Friday, November 02, 2007

I decided to install the English dictionary in firefox today so I could get proper spelling corrections when writing emails and whatnot. So I fired up Firefox and browsed my way over to here to grab the English dictionary.

So it turns out that 'American English' is actually 'English' whereas 'British English' is what i wanted. Now, considering 'English' originated in Britain, why the hell do americans insist on referring to 'American English' as 'English' and referrring to English proper as 'British English'. British English is 'English'. You're the one's who created your own seperate spelling and dialect.

It's the equivalent of referring to 'Canadian French' as 'French' and referring to French proper as 'France French'. C'mon guys, you didn't invent it, stop trying to make it sound like ye did!

On other news, my macbook is in for repair for an unknown amount of time after it just stopped booting up. So i'll be MIA until it gets back to me. I'm still contactable by email should anyone need to.


Anonymous said...

While English did come from Great Britain, it is no longer considered to be the default English. American English is much more prevalent around the world. Yes, you can consider British English to be the superior, but it is not held as a reference by most.

Alan said...

'American English is much more prevalent around the world.'

American English is much more prevalent around America. America != the world though.

British english is still considered the 'Default' English, or 'English proper' as i referred to it simply because that's where the language originated. You can't get a better claim than that really.

Michael Hutchinson said...

Anonymous: You're missing the point. It seems pretty silly that "English" with no qualifier is not the variant of the language used in England, no matter which is most widely used. Even so, there are a lot of other English dialects around the world, and not many of them were originally derived from en-us.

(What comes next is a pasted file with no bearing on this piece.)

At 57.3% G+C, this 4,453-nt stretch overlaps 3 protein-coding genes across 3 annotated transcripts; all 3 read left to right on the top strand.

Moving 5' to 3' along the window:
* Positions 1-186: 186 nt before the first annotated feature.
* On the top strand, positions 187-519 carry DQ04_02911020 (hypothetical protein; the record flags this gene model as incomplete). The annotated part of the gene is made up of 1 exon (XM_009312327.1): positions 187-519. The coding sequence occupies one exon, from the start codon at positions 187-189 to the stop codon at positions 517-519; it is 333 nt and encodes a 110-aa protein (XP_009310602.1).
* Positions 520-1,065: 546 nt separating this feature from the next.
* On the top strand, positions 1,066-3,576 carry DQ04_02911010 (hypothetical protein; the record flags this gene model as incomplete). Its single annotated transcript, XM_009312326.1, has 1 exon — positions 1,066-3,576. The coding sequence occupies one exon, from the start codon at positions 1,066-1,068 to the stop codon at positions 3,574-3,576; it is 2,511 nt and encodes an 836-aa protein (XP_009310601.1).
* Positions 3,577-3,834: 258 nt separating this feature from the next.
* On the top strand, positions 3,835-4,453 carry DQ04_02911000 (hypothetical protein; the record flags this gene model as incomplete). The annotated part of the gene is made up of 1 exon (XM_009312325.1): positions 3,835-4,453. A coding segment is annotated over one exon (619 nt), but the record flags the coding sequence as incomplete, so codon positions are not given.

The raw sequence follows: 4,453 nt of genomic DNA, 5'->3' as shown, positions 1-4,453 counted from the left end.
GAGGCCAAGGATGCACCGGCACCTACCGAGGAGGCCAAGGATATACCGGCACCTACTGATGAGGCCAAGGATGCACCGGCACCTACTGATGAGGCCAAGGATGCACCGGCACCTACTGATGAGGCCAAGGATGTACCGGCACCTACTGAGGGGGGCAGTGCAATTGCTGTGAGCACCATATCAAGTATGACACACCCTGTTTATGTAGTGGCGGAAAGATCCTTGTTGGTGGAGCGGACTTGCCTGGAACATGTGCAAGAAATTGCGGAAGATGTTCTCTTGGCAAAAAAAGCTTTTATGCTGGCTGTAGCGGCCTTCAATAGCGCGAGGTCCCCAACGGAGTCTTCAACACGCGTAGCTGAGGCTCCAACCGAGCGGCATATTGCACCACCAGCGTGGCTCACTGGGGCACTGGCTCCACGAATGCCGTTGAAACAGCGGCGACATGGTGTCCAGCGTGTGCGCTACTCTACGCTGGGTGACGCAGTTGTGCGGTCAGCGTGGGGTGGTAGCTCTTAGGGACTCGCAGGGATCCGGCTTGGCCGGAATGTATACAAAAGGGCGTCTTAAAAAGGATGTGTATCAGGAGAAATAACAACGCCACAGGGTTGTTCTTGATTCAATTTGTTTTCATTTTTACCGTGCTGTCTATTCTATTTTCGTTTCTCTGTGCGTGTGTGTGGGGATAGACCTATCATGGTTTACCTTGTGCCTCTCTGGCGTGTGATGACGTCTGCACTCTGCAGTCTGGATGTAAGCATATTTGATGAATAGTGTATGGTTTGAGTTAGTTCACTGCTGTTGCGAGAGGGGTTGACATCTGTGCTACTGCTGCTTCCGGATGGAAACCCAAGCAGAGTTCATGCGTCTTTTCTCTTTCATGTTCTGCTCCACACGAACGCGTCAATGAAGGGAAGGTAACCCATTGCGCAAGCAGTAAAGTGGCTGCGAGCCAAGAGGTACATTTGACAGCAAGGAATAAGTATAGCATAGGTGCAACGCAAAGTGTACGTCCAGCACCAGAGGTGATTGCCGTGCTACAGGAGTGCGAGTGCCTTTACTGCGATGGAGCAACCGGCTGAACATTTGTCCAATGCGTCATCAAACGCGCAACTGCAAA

IMO we should take a leaf out of countless Sci-Fi books, standardise English spelling and grammar and rename it to "World Common Speech" or something, thus ending these arguments forever. I'd still use en-gb though :P

Anonymous said...

British English and American English are variants of the same language, "English". It is appropriate and correct to refer to either of them as "English", and neither variant is superior or more authoritative (if anything, American English is more conservative).

In the computer industry, people usually assume that "English" refers to "American English" because the computer industry has been dominated by American companies. American programmers aren't going to start labeling their language as "American English" and Britain's language as "English".

For language associated with products where Britain dominates the market, the assumptions may be reversed.

Anonymous said...

Is it English to spell "separate" "seperate"?

Valentin said...

The funny thing is: From a linguistic point of view en-US is more old-fashioned than the British English.

I believe this has something to do with the distance between England and the US so that new "developments" in England often didn't make their way to the US. (At least not that fast)

So if you base your decision of what is closer to the "historic" or "original" English, en-US would be "more" English :-D

Anonymous said...

Why is it so difficult for Americans to acknowledge that the language that they speak originated in England?

It strikes me and another attempt to purloin and claim something as American which isn't.

The language originated in England therefore the archetype of the language should be termed English and the U.S variant called U.S English.

Crikey, next the U.S president will be calling the Spanish language "Mexican" ;)

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